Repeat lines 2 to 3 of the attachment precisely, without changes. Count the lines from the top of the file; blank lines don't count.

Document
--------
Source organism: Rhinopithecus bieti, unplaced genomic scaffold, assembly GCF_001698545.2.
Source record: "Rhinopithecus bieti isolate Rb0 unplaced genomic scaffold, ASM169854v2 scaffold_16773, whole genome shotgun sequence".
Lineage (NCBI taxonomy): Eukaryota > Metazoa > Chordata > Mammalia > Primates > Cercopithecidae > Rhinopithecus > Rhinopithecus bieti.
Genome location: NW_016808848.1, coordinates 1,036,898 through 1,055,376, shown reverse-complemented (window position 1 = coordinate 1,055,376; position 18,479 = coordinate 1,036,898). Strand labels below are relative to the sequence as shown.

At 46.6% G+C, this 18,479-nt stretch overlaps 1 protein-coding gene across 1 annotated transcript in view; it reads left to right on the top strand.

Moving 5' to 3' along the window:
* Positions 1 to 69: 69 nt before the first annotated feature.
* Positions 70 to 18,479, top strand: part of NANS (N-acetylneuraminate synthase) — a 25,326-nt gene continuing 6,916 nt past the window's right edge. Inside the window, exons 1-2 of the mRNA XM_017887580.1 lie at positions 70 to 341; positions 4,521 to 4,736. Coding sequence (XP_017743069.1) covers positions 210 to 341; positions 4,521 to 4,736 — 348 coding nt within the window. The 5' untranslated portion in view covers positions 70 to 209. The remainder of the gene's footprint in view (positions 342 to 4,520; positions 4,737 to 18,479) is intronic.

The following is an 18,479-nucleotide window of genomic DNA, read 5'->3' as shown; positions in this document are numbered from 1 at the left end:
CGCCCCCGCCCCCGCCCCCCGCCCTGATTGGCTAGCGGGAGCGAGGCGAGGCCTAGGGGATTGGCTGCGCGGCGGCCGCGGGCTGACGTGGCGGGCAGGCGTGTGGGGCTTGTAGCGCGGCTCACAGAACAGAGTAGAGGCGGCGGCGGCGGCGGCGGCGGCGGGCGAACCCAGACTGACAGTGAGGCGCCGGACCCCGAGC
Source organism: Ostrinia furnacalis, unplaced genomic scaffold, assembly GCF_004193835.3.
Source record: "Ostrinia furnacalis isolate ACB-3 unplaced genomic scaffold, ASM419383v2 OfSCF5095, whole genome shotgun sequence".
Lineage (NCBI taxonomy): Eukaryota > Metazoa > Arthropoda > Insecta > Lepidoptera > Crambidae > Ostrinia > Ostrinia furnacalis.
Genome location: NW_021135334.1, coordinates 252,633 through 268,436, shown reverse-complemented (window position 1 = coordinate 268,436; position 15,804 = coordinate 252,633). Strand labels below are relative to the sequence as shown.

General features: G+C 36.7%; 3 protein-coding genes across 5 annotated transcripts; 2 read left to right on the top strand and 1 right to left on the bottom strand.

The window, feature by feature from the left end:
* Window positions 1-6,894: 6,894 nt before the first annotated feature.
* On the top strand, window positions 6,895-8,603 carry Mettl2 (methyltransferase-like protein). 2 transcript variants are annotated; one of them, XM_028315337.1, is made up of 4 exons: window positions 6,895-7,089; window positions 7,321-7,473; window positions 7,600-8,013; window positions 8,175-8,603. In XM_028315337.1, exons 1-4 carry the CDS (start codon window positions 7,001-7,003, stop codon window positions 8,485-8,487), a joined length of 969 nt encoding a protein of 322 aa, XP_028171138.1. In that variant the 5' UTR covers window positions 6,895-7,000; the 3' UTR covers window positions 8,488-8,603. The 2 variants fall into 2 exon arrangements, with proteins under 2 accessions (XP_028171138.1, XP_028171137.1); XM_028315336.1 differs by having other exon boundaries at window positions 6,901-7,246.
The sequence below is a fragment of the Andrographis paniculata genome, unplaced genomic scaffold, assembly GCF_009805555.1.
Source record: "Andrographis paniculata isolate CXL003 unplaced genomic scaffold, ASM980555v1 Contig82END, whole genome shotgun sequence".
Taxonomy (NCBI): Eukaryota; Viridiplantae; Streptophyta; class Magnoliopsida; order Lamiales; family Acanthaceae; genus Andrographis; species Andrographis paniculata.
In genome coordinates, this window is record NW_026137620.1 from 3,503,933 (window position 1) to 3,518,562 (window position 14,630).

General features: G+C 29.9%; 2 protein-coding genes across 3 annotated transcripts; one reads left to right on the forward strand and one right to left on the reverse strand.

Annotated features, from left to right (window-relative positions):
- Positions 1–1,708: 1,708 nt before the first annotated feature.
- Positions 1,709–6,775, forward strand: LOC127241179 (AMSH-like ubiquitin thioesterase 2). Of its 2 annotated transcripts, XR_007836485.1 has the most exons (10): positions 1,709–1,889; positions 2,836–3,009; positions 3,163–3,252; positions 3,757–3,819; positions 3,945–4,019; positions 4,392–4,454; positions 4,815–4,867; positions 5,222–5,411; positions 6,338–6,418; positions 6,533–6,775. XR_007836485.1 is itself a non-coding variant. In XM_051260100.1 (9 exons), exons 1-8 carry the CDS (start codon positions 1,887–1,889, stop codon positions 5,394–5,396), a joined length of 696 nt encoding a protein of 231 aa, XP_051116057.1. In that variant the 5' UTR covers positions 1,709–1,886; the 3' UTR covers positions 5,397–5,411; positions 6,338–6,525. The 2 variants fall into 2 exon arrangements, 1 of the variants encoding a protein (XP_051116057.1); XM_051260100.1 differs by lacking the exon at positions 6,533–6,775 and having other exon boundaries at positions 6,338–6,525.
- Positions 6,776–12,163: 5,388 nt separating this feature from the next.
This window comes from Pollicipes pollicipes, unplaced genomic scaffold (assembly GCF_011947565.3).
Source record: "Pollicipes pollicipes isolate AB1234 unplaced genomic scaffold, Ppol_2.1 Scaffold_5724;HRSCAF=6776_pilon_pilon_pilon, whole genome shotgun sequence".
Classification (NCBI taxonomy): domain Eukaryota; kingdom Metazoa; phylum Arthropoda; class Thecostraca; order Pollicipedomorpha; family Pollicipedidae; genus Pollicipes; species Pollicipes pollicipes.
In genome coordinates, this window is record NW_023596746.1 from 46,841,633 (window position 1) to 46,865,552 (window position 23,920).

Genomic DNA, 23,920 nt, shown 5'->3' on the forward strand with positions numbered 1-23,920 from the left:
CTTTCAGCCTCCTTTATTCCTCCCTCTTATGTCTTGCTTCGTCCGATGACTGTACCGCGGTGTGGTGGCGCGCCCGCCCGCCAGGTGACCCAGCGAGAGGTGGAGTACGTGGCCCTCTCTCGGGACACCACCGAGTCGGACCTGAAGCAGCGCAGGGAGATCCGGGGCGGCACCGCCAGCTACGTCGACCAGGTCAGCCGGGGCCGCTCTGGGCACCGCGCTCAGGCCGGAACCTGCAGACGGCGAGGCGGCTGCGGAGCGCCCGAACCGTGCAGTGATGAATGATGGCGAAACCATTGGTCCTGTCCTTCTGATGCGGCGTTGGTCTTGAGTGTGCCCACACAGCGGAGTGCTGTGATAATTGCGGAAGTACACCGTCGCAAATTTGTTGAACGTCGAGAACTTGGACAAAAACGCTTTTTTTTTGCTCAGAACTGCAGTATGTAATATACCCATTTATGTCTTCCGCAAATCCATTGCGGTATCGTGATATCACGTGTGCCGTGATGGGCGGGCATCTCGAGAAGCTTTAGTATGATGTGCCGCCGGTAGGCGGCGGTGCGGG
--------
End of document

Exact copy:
Source record: "Rhinopithecus bieti isolate Rb0 unplaced genomic scaffold, ASM169854v2 scaffold_16773, whole genome shotgun sequence".
Lineage (NCBI taxonomy): Eukaryota > Metazoa > Chordata > Mammalia > Primates > Cercopithecidae > Rhinopithecus > Rhinopithecus bieti.